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May 19, 2004



For its final performance in New York, the ethereal vocal quartet Anonymous 4 returned to basics, presenting a program of the spare, uncompromising 12th century chant of Hildegard of Bingen at Corpus Christi Church Sunday evening. In a way, it was a surprising move for the a cappella foursome. Having been at the forefront of the early-music scene for the past 17 years, the group has performed and recorded Hildegard before, but recent seasons have seen it branch out into Americana, Christmas music, even some contemporary fare.

Retreating to Hildegard might seem like a commercial ploy, since the curious abbess' fame as a writer, healer, mystic and composer has, in the past two decades, surpassed the bounds of classical music stardom into New Age, feminist and pop culture circles. Turns out that a program devoted to Hildegard's music places subtle yet daunting demands on the performers and the audience. Clad in conservative black dresses, the four singers sang the chants devoutly, passionately and with an exceptionally pure tone. As is often the case for this period music, all four sang in unison, which, among other consequences, placed a microscope on even minute technical blemishes.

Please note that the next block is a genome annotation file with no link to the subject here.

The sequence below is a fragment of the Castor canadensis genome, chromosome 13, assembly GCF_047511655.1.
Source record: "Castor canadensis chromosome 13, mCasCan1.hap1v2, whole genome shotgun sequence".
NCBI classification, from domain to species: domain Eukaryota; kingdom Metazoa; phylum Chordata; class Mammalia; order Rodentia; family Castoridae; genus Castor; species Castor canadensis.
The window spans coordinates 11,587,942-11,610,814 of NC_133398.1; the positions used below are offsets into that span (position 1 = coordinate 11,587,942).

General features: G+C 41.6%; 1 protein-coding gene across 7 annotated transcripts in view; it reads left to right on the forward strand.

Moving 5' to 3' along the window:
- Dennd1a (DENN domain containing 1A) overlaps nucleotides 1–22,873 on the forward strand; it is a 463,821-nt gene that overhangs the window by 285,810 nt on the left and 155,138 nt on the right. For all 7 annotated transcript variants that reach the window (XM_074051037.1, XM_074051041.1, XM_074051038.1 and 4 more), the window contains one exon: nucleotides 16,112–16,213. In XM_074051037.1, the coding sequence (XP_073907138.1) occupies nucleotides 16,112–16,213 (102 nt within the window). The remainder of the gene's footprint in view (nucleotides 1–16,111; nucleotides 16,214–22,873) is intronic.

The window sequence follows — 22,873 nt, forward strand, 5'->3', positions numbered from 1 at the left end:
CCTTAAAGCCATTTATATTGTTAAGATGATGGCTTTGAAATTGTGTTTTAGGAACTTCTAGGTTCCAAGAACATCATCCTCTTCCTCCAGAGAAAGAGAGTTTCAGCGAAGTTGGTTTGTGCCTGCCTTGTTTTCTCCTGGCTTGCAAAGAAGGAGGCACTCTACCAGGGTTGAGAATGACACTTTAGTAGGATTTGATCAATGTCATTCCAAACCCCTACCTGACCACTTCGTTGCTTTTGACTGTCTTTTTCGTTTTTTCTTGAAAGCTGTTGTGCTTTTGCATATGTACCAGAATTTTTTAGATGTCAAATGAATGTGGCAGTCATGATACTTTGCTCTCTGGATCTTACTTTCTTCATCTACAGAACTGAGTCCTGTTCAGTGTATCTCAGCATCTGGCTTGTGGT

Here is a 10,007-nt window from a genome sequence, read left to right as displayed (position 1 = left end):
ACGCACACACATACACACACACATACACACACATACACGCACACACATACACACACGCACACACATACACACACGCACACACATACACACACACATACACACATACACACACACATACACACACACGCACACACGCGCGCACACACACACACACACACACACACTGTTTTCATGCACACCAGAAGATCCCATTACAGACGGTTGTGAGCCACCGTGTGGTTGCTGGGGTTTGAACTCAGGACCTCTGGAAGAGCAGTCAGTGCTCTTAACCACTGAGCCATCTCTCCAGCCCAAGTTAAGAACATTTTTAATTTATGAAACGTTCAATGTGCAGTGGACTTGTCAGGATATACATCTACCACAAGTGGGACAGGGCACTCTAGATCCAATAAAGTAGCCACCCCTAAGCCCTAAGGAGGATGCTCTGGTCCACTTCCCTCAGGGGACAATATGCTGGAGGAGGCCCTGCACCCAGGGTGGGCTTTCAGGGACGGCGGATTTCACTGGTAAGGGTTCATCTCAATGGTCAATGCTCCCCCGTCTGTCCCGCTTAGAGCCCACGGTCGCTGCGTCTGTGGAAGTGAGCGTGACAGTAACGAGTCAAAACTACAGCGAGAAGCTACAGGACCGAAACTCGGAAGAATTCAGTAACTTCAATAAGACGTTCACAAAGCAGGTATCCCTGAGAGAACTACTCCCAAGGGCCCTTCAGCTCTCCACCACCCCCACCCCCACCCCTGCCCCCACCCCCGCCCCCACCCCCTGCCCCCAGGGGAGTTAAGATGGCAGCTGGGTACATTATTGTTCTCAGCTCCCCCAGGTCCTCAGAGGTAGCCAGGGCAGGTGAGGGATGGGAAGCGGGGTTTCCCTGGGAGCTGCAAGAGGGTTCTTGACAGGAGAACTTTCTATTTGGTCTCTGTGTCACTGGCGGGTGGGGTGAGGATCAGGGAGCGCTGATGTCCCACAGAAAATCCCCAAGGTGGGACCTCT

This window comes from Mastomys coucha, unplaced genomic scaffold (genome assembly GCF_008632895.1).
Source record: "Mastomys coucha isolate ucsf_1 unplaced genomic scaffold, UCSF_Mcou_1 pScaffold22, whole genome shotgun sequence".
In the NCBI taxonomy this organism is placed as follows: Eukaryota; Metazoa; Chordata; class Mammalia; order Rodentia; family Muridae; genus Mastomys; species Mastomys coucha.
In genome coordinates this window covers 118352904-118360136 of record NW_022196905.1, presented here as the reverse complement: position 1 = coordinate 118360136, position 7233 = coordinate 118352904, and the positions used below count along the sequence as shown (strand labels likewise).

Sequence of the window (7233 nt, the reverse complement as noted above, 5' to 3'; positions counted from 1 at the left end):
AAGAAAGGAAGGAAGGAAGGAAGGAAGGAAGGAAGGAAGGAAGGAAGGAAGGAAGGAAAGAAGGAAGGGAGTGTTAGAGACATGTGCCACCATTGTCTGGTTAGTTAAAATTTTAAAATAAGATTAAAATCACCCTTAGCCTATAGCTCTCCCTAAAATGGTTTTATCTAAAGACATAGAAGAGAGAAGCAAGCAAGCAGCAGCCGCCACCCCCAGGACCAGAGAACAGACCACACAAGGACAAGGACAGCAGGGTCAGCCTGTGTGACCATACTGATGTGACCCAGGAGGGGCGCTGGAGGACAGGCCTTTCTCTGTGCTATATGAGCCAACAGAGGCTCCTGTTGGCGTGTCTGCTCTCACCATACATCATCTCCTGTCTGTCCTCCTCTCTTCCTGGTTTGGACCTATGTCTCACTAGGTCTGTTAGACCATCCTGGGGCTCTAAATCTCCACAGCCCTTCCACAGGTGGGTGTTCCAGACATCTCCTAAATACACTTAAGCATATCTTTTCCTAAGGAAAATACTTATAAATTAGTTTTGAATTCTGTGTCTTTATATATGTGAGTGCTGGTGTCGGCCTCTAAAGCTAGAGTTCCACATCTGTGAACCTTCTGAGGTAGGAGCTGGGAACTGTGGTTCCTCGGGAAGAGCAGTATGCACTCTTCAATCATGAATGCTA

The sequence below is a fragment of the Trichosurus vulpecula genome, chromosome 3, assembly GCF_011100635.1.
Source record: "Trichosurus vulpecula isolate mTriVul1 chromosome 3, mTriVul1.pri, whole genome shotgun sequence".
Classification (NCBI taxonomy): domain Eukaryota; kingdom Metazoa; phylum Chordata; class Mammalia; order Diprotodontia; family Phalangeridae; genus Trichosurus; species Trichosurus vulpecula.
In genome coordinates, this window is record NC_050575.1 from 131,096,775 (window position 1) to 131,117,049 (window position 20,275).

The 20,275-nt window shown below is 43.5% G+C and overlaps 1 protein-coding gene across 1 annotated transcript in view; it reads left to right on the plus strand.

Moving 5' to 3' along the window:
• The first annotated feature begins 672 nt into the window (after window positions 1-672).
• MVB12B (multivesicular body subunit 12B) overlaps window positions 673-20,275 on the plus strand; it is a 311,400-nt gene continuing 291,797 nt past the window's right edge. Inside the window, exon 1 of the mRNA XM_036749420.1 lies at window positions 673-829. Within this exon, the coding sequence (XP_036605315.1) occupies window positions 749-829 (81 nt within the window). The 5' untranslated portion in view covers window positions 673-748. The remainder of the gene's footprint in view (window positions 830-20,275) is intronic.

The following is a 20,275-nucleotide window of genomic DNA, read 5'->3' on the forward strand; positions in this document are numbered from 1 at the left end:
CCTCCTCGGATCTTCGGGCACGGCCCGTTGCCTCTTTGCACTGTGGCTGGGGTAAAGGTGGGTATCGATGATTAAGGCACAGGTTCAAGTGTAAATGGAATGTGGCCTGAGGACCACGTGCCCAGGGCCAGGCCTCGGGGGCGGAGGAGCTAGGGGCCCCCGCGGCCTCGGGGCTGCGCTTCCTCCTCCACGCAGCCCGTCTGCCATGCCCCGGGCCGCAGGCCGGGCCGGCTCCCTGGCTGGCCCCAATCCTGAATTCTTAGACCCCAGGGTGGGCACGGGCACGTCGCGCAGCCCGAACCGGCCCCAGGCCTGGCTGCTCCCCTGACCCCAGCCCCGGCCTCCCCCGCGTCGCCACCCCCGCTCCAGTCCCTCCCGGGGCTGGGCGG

Anonymous 4 showed few signs of the exceptional difficulty of this enterprise. A stray note here and there aside, the technical prowess of the performers was as impressive as the sincerity with which they invested each word. Always thinking programmatically, they divided the evening into a series of "visions," interspersing Hildegard's music with her writings, which they have retroactively set to music. They performed without applause and without intermission, the effect being a continuous consideration of Hildegard's advanced, colorful poetry.

As for the music, truth be told, it is purposefully uniform. As the erudite program notes point out, it was vainglorious in this time to be identified as a composer, and if the music stood out too much and distracted from the interpretation of the words, the composer had overstepped her bounds. That's not to say that Hildegard wasn't innovative; her melismas (melodic elaborations on a syllable), for example, are unconventional, and numerous theorists have written about her unique compositional style.

Still, the lasting impression from this aural experience is one of sonic distillation, of concentrating, even meditating on a single pitch. The effect is similar to that of the "holy" minimalist compositions of Arvo Pärt and Sir John Tavener, the latter of whom Anonymous 4 has collaborated with before. Despite the fact that the compositions involve text, a concert of Hildegard is a kind of absolute music. In that way, it was a fitting tribute to a group that has done much so much for the art form. Two encores of Americana (including a stunning "Wondrous Love") and a champagne reception followed. Anonymous 4 is disbanding soon, but with yet another CD due out, its work will not fade into anonymity.

Posted by acapnews at May 19, 2004 7:55 AM


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